68. Penichet VMR, Marin I, Gallud JA, Lozano MD, Tesoriero R (2007) A classification method for cscw systems. Electronic Notes Theor Comp Sci 168:237–247CrossRefGoogle Scholar
  69. Pottinger R, Bernstein PA (2003) Merging models based on given correspondences. VLDB, pp 826–873Google Scholar
  70. Rahm E, Bernstein PA (2001) A survey of approaches to automatic schema matching. VLDB J 10(4):334–350CrossRefGoogle Scholar
  71. Rahwan I, Ramchurn SD, Jennings NR, Mcburney P, Parsons S, Sonenberg L (2003) Argumentation-based negotiation. Knowl Eng Rev 18(4):343–375CrossRefGoogle Scholar
  72. Ramires J, Antunes P, Respício A (2005) Software requirements negotiation using the software quality function deployment. CRIWG, pp 308–324Google Scholar
  73. Raposo AB, Gerosa MA, Fuks H (2004) Combining communication and coordination toward articulation of collaborative activities. Groupware: Design, Implementation and Use, pp 121–136Google Scholar
  74. Robinson N, Fickas S (1994) Supporting multi-perspective requirements engineering. In: Proceedings of the first international conference on requirements engineering, 1994, pp 206–215Google Scholar
  75. Rittel H, Kunz W (1970) Issues as elements of information systems working. Tech. report, paper 131. Institut fur Grundlagen der Ylanung I.A. University of StuttgartGoogle Scholar
  76. Sabetzadeh M, Easterbrook SM (2006) View merging in the presence of incompleteness and inconsistency. Requir Eng 11(3):174–193CrossRefGoogle Scholar
  77. Sabetzadeh M, Nejati S, Liaskos S, Easterbrook S, Chechik M (2007) Consistency checking of conceptual models via model merging. In: 15th IEEE international requirements engineering conference (RE’07)Google Scholar
  78. Sarma A (2005) A survey of collaborative tools in software development. Tech. report, A. Sarma, a survey of collaborative tools in software development. UCI, ISR Technical Report, UCI-ISR-05-3, March 2005Google Scholar
  79. Shvaiko P, Euzenat J (2005) A survey of schema-based matching approaches. J Data Semantics IV:146–171Google Scholar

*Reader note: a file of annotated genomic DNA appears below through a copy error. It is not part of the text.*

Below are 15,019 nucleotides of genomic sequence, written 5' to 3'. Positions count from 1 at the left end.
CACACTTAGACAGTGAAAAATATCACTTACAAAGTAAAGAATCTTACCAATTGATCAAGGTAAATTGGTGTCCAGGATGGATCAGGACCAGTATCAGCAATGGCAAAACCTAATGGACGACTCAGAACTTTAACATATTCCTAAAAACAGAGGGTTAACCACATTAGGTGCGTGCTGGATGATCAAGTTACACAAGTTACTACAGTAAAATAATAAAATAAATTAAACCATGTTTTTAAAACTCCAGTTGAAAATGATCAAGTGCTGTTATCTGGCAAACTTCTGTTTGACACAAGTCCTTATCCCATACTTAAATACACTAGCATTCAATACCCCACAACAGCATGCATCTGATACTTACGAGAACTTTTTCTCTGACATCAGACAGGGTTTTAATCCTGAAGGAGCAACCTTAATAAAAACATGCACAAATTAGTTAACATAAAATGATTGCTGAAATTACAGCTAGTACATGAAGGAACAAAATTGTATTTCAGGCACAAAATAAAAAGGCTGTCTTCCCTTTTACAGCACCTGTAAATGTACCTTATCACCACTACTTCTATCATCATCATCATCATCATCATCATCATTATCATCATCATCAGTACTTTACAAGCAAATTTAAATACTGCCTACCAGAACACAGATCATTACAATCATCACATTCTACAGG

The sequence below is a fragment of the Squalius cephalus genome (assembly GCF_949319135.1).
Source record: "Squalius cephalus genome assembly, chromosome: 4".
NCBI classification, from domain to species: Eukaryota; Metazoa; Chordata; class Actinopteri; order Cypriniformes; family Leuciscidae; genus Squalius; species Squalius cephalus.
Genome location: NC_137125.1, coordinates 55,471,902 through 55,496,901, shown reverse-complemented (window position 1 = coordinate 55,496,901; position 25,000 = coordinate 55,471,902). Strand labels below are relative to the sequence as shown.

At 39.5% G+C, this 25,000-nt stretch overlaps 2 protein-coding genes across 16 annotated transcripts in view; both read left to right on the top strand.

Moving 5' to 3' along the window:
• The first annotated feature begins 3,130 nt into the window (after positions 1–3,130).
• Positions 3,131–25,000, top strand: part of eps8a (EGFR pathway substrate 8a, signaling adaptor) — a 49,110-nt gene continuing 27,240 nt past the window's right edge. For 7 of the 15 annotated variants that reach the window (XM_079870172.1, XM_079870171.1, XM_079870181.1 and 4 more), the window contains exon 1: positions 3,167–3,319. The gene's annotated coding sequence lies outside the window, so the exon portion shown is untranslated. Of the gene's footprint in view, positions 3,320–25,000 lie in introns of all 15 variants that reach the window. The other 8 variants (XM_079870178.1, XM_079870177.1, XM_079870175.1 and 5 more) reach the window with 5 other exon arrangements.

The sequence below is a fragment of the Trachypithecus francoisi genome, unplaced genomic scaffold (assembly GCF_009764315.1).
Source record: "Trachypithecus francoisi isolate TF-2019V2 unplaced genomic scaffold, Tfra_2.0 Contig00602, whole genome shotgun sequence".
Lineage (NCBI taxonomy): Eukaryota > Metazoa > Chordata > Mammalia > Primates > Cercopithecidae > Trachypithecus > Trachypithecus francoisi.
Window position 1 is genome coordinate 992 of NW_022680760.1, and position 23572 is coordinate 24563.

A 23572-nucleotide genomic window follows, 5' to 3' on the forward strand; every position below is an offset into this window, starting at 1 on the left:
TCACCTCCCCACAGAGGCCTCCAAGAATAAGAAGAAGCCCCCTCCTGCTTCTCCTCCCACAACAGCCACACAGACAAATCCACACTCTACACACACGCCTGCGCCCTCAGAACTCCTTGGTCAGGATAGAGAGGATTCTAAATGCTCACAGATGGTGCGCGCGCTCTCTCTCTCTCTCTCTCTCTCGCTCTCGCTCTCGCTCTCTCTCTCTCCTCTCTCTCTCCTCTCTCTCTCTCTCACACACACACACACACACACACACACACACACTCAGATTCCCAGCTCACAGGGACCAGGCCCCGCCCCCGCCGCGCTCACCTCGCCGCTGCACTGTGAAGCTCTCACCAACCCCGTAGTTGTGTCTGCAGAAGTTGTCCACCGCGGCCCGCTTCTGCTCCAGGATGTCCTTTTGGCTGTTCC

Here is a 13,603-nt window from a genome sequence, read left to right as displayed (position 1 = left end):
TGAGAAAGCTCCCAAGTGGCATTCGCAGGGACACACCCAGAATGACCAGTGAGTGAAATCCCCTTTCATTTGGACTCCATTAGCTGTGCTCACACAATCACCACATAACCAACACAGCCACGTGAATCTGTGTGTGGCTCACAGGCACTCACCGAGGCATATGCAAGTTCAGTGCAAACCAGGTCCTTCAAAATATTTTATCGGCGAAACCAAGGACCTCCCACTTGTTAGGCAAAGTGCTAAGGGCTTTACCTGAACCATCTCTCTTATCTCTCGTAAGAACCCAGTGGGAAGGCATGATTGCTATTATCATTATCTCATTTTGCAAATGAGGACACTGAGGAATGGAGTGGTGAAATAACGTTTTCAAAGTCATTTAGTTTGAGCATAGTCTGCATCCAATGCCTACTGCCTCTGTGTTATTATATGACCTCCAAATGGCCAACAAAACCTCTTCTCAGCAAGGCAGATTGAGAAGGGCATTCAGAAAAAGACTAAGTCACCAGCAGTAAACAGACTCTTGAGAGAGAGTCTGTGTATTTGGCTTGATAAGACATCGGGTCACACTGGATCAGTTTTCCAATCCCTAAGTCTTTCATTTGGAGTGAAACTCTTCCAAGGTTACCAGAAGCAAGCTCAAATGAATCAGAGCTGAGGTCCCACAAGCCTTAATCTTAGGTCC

80. Slimani K, Ferreira Da Silva C, Medini L, Ghodus P (2006) Conflict mitigation in collaborative design. Int J Prod Res 44(9):1681–1702CrossRefGoogle Scholar
  81. Spanoudakis G, Zisman A (2001) Inconsistency management in software engineering: Survey and open research issues. Handbook of software engineering and knowledge engineering, vol. 1, pp 329–380Google Scholar
  82. Sycara KP (1990) Persuasive argumentation in negotiation. Theory Decis 28(3):203–242CrossRefGoogle Scholar
  83. Tempich C, Pinto HS, Sure Y, Staab S (2005) An argumentation ontology for distributed, loosely-controlled and evolving engineering processes of ontologies (diligent). ESWC, pp 241–256Google Scholar
  84. Tun NN (2006) Semantic enrichment in ontologies for matching. In: AOW ’06: proceedings of the second Australasian workshop on advances in ontologies. Australian Computer Society, Inc., Darlinghurst, Australia, Australia, pp 91–100Google Scholar
  85. Twitchell DP, Wiers K, Adkins M, Burgoon JK, Nunamaker JF Jr (2005) Strikecom: A multi-player online strategy game for researching and teaching group dynamics. In: 38th Annual Hawaii international conference on system sciences (HICSS’05), vol 1, p45bGoogle Scholar
  86. Uchitel S, Chechik M (2004) Merging partial behavioural models. SIGSOFT FSE, pp 43–52Google Scholar
  87. van der Hoek A, Heimbigner D, Wolf AL (1996) A generic, peer-to-peer repository for distributed configuration management. In: ICSE ’96: Proceedings of the 18th international conference on Software engineering. IEEE Computer Society, Washington, DC, pp 308–317Google Scholar
  88. Wang L, Shen W, Xie H, Neelamkavil J, Pardasani A (2002) Collaborative conceptual design-state of the art and future trends. Comp Aided Des 34(16):981–996CrossRefGoogle Scholar
  89. Wang Y, Dewitt DJ, Cai JY (2003) X-diff: an effective change detection algorithm for xml documents. In: Proceedings of 19th international conference on data engineering, 2003, pp 519–530Google Scholar
  90. Whitehead J (2007) Collaboration in software engineering: a roadmap. In: FOSE ’07: 2007 Future of Software Engineering. IEEE Computer Society, Washington, DC, pp 214–225Google Scholar
  91. Zha XF, Du H (2006) Knowledge-intensive collaborative design modeling and support: Part I: Review, distributed models and framework. Comput Ind 57(1):39–55CrossRefGoogle Scholar

Copyright information

© Springer-Verlag 2008

Authors and Affiliations

  1. 1.Faculty of Computer ScienceUniversity of New BrunswickFrederictonCanada

Personalised recommendations